Strength of passphrase encryption

Steve Butler sbutler at
Wed Nov 19 15:02:33 CET 2003

The flip side does give some hint to the strength of the encryption for the
private key.  In short, if you lose your passphrase, might as well kiss your
private key goodbye.  

-----Original Message-----
From: Mike Perry [mailto:mikepery at]
Sent: Wednesday, November 19, 2003 2:12 PM
To: gnupg-users at
Subject: Strength of passphrase encryption

I have a quick question. What algorithm does gpg use to encrypt your
private keyfile on your disk? Does it have any known classes of weak
keys? Can it be brute-forced quickly?  Obviously this depends on the
length of the passphrase, if it's dictionary based, etc. But independent
of these, is it an easily brute-forced cipher, or a slowly brute-forced

The reason I ask is that Linux's loop-aes and other encrypted file
systems allow you to use gpg to encrypt your actual filesystem key
with a special public key created just for your FS. When the FS is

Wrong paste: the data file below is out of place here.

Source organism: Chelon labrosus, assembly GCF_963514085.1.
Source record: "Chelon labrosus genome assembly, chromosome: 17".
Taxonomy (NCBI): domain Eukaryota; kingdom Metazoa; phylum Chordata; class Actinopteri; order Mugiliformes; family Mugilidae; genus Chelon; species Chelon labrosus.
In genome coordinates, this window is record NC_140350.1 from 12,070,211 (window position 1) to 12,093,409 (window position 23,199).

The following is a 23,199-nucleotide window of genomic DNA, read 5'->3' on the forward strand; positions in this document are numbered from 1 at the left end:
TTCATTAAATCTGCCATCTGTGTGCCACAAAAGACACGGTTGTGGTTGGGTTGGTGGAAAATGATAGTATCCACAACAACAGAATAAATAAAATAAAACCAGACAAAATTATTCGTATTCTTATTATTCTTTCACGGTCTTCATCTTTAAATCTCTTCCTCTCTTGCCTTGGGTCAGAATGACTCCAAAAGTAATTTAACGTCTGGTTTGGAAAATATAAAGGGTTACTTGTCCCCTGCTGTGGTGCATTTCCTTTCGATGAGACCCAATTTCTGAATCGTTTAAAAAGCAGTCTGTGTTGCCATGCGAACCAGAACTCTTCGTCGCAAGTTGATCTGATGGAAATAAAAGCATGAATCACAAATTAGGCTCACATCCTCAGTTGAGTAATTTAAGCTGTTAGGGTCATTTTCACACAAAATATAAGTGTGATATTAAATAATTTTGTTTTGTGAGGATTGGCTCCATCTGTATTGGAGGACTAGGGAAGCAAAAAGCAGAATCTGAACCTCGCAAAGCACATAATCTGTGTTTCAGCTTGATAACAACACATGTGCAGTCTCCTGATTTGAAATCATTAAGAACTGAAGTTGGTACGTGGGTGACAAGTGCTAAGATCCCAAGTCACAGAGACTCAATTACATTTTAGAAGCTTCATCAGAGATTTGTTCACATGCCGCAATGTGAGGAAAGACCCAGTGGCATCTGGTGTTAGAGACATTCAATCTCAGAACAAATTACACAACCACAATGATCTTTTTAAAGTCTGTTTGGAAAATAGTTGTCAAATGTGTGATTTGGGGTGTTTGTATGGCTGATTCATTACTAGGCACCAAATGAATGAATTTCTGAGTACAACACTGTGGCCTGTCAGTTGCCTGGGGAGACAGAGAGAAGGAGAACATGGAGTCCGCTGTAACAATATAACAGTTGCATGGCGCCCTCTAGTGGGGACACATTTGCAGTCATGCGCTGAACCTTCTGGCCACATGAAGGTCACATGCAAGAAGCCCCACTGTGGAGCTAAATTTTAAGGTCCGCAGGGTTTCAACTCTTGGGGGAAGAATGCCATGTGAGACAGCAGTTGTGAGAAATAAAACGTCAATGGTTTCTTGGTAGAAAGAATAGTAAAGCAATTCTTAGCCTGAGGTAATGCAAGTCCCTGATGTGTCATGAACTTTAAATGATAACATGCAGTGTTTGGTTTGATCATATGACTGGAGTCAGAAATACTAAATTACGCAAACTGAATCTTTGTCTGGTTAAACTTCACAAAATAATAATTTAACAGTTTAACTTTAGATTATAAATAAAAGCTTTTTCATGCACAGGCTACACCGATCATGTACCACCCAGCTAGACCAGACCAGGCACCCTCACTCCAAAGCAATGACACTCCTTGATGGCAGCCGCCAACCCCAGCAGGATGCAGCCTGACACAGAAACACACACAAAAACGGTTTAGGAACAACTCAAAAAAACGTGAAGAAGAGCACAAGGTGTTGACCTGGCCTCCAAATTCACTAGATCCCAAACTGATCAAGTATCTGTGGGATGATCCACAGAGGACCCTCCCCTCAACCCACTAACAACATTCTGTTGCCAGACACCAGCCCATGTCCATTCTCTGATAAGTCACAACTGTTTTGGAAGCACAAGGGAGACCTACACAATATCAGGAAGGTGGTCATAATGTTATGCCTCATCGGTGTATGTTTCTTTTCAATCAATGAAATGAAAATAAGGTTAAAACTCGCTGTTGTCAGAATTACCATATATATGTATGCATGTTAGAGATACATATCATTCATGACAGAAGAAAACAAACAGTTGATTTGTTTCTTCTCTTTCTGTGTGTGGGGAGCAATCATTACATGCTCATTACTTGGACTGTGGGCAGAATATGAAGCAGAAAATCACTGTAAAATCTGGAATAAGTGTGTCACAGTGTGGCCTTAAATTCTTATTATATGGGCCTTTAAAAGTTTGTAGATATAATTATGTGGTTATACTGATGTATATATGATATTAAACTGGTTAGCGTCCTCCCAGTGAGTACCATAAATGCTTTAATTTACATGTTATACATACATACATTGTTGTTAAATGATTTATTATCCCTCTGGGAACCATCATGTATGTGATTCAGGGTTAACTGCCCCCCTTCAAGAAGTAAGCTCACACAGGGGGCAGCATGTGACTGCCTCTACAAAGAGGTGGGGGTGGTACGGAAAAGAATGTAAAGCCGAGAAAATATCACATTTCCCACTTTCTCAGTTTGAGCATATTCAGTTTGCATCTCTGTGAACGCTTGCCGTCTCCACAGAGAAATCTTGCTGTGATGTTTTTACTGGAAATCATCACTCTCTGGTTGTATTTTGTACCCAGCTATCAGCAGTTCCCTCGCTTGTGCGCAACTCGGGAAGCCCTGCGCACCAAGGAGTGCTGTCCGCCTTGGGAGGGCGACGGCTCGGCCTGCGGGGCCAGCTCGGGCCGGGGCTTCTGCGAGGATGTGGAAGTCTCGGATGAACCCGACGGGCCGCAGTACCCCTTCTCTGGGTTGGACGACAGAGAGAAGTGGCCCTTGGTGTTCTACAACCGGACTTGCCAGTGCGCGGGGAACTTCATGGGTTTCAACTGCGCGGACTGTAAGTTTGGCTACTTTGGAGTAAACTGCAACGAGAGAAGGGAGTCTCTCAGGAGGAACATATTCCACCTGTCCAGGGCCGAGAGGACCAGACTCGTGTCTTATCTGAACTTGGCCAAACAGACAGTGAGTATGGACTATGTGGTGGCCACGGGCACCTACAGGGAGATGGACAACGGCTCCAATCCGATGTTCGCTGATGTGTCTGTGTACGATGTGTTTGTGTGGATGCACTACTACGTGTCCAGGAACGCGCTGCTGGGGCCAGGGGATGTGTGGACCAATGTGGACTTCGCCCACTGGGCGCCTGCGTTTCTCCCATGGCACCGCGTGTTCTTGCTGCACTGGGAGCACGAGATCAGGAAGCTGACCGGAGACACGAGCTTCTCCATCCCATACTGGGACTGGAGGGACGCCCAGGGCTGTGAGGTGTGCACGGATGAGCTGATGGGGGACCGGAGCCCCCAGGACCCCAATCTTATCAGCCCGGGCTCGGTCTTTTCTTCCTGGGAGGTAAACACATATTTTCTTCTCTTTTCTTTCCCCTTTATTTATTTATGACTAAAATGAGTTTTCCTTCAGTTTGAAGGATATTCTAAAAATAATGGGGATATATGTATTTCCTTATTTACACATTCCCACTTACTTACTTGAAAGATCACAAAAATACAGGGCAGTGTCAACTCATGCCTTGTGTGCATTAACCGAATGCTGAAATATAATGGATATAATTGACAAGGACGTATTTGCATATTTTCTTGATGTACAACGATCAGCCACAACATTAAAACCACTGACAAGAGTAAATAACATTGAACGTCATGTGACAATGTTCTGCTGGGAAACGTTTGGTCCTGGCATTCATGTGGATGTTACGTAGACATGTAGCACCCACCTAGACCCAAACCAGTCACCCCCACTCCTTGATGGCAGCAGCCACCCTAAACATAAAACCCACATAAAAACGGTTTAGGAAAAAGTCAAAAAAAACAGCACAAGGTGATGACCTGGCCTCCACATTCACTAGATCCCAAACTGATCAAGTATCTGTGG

mounted, you are prompted for your gpg password for that private key.

Thus the strength of the whole system essentially hinges on gpg's
ability to protect your private key after it has fallen into the wrong
hands. Was gpg designed with this possibility in mind? All the docs
essentially say to guard your private key with your life, so I worry
that the authors may have just assumed that if your key is stolen, all
is lost, and didn't bother to encrypt it effectively.


Mike Perry
Mad Computer Scientist evil labs

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